Email: right2edu@birzeit.edu | Phone: 0097(0)2-298-2059

Right to Education

School children threatened by Israeli settlers in South Hebron Hills

Written by admin  •  Sunday, 30.03.2008, 00:00
273 Views
  • Facebook
  • Twitter
  • Google Plus
  • Add to favorites
  • Email
  • RSS

Every day approximately twenty children, aged between six and twelve years old, from the villages of Tuba and Magayer Al Abeed walk to their nearest school in the village of At-Tuwani. Surrounding these villages in the South Hebron Hills, are the illegal Israeli settlement Ma’on and outpost Havat Maon (Hill 833).

Palestinian roads connecting At-Tuwani to these villages in the east (Tuba and Magayer Al Abeed) existed prior to the establishment of the settlement of Ma’on in 1982. The most direct road between At-Tuwani and Tuba passes between Ma’on and the outpost of Havat Maon (Hill 833) on the hill Tel Abu Jundiya. A second slightly longer road runs on the eastern and then southern edge of Tel Abu Jundiya. Settlers frequently attacked Palestinians when they used these two roads, forcing Palestinians to travel further from the settlement and outpost to avoid attack. Therefore a longer path through steep hilly terrain, traversable only by donkey or foot, became the normal route to travel between the eastern villages and At-Tuwani. The children remain the only members of the village still allowed to use the direct road connecting the villages in order to reach school, although with great difficulty.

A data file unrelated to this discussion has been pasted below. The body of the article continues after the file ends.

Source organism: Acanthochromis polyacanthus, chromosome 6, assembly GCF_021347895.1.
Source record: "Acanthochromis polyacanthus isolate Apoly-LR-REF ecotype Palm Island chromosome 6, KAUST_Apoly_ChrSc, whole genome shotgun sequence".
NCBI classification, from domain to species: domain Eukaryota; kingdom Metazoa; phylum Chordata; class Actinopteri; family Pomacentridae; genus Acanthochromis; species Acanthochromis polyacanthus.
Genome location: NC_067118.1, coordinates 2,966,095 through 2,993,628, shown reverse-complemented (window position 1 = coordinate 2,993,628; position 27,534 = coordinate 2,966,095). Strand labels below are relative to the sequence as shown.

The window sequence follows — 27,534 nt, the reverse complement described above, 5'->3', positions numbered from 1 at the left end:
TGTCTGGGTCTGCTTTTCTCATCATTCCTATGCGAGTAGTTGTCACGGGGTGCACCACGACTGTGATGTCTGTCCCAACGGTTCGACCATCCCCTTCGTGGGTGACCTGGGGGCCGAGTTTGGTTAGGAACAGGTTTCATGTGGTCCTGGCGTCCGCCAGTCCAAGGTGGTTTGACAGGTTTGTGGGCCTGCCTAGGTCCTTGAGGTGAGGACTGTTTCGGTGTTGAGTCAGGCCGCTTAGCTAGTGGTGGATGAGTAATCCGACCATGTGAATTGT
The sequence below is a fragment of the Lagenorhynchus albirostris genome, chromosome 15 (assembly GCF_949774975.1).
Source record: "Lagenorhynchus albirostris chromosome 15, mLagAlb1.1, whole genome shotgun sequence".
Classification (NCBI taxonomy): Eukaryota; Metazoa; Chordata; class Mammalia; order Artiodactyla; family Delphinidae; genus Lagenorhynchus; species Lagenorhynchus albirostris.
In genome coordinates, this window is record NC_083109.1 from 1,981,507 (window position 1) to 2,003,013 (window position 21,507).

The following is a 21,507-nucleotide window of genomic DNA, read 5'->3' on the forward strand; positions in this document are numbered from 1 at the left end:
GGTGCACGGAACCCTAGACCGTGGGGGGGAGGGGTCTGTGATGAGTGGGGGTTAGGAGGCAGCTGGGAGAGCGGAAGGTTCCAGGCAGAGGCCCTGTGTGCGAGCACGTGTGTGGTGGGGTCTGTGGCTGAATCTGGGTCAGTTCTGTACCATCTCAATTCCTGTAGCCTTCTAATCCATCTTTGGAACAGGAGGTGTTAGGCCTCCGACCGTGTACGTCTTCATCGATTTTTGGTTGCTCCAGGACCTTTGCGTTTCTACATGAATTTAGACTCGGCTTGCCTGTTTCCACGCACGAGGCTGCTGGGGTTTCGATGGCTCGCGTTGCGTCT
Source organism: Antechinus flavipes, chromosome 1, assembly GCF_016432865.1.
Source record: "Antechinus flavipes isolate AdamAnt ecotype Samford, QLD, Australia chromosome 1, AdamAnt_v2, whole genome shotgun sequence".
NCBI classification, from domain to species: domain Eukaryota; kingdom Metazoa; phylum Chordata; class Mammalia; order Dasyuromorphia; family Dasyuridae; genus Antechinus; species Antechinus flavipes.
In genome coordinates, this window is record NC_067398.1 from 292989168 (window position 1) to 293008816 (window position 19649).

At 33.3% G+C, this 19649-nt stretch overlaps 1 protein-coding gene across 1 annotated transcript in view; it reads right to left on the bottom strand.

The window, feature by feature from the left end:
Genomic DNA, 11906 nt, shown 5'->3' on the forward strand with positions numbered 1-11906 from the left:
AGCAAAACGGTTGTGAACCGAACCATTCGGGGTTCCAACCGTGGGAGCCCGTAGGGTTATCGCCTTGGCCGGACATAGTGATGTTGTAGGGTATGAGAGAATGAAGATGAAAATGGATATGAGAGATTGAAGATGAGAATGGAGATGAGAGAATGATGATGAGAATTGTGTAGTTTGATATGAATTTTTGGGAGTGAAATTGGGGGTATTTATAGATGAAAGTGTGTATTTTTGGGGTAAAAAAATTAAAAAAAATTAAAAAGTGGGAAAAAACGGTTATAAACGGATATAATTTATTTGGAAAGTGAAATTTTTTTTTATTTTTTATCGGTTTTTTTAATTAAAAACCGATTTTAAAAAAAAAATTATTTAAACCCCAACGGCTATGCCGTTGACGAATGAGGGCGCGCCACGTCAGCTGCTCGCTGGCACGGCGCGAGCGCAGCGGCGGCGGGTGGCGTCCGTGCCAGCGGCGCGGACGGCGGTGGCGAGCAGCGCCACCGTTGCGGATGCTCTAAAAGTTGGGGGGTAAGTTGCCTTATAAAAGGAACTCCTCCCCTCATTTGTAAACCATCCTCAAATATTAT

Often, on their daily route to school, the children are subjected to threats and violence by the Israeli settlers. After a series of settler attacks on the children in 2004, the Children’s Committee of the Israeli parliament, the Knesset, ordered a military escort to accompany the children on their route to school every day. In spite of this, the military escort often does not turn up on time or escorts the children only half the way, which makes the children vulnerable to attacks. To make the situation more complex for the children, settlers have recently installed a gate on the road, which is sometimes locked and therefore prevents the children from going to school completely – and these children are therefore being denied their right to education.

According to Operation Dove and CPT, who have maintained an international presence in the village since 2004, on the morning of 17th March, 2008, the children were unable to meet the regular military escort. The escort jeep stopped well short of the appointed meeting place, and despite repeated calls to the military by the international volunteers and concerned Israelis, the escort jeep never came forward to meet the children. The children could not walk towards the escort jeep because of the threatening presence of a settler. The settler was near the military escort and was speaking with the soldiers. He shouted threatening remarks at the children, and also threatened them with a rock. Eventually most of the children decided to take the long route to school, walking unescorted through the hills and arriving in At-Tuwani at about 9.00am, about an hour after school had started. Four of the children returned home and did not attend school because of the problems with the escort.